5 Beauty Innovations
— Kate Sandoval
What it is: A mini flatiron—the plates are less than 2 1/2 inches long and 1/2-inch wide.
How it works: Just like any other flatiron, except that it heats up to 430 degrees in three seconds flat.
Why I loved it: It was especially easy to wield this superlight wand; on particularly harried mornings, I could quickly straighten the layers around my face and then put the rest of my hair in a ponytail. And it fits into a desk drawer or purse, so I'm always prepared for a frizz emergency.
Insider tip: Hold the iron at the base, with your fingers on the comfort grips. And use a comb (instead of your hand) to detangle and section your hair. Because the iron is so small, your fingers can get very close to the hot plates.
How it works: The ceramic rod heats up to 430 degrees; the "straightening combs" on each side of the rod detangle.
Why I loved it: You can lay the comb directly on your roots (a normal flatiron has a protective rim around the hot plates prohibiting that).
Insider tip: Point the comb tines down if you want to smooth the hair, up if you want more lift (be sure to hold the ends of your hair taut as you move the tool through).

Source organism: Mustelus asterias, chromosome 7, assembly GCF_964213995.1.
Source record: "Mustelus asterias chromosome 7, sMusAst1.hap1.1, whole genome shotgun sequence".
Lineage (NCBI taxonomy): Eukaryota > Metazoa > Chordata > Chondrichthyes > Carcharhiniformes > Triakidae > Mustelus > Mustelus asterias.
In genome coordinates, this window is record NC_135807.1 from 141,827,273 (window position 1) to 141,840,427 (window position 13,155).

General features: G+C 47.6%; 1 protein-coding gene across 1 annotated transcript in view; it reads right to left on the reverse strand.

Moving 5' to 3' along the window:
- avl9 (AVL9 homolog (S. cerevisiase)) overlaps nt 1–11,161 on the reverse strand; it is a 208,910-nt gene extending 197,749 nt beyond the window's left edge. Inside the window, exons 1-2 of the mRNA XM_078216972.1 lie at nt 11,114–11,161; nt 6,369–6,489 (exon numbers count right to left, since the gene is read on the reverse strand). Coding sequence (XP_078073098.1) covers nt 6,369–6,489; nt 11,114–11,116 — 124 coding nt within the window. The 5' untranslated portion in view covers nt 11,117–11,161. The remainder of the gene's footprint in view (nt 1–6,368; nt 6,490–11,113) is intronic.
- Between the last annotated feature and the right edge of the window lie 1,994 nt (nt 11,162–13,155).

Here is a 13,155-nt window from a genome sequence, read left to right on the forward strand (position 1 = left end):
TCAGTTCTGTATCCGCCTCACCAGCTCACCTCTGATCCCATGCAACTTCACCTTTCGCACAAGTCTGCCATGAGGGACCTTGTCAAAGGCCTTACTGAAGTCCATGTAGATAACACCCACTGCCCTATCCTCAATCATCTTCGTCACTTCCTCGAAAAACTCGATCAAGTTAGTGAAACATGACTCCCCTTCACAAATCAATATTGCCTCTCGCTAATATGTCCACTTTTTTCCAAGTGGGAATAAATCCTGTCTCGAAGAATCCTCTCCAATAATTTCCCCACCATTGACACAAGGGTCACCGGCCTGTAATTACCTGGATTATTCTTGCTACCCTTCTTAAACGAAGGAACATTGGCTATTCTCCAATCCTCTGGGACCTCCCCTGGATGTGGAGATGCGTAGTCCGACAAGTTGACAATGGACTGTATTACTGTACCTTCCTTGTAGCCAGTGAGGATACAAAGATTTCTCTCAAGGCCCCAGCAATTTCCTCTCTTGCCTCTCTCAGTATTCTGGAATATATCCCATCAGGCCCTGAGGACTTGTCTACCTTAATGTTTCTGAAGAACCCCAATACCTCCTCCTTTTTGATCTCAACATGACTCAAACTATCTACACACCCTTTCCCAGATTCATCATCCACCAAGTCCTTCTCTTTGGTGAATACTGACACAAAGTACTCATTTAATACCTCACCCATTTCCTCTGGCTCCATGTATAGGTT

How it works: Rather than twist the barrel from your ends up, as you would a curling iron, clamp it at the top of a 2-inch section of hair (flat plate on top), then drag it down to the ends. The barrel rotates, which smooths and straightens. Pause for a few seconds when you reach the ends if you want to curl them.
Why I loved it: Instead of straightening my hair with a flatiron and then plugging in the curling iron to curl the ends, I accomplished both with one tool, in one pass. And because of the rounded barrel, my roots didn't get flattened as they would with a typical flatiron.
Insider tip: For waves, wrap a section of hair around the barrel, then clamp down and hold for five seconds. Open the clamp to release the hair (don't pull it through).
How it works: The concentrated nozzle directs the air down, which smooths hair as you dry it; a 1 1/2-inch round brush (shown) gives volume and curled ends; a 1-inch brush creates slightly tighter curls.
Why I loved it: Despite years of trying to give myself a professional-looking blow-out, I've never been able to get the hang of juggling a dryer in one hand and a round brush in the other. Having one hand free to section and hold my hair against the brush is a huge help.
Insider tip: Use the nozzle to get your hair mostly dry, and then switch to one of the brushes to style.
Available at drugstores
Just a suggestion: Don't use a flatiron more than two or three times a week and try to keep it on the low setting, says Paradi Mirmirani, MD, assistant clinical professor of dermatology at the University of California, San Francisco. Just because some of these tools can heat up to 430 degrees doesn't mean you should use them at their hottest every morning.
DevaFuser; $35; DevaChanSalon.com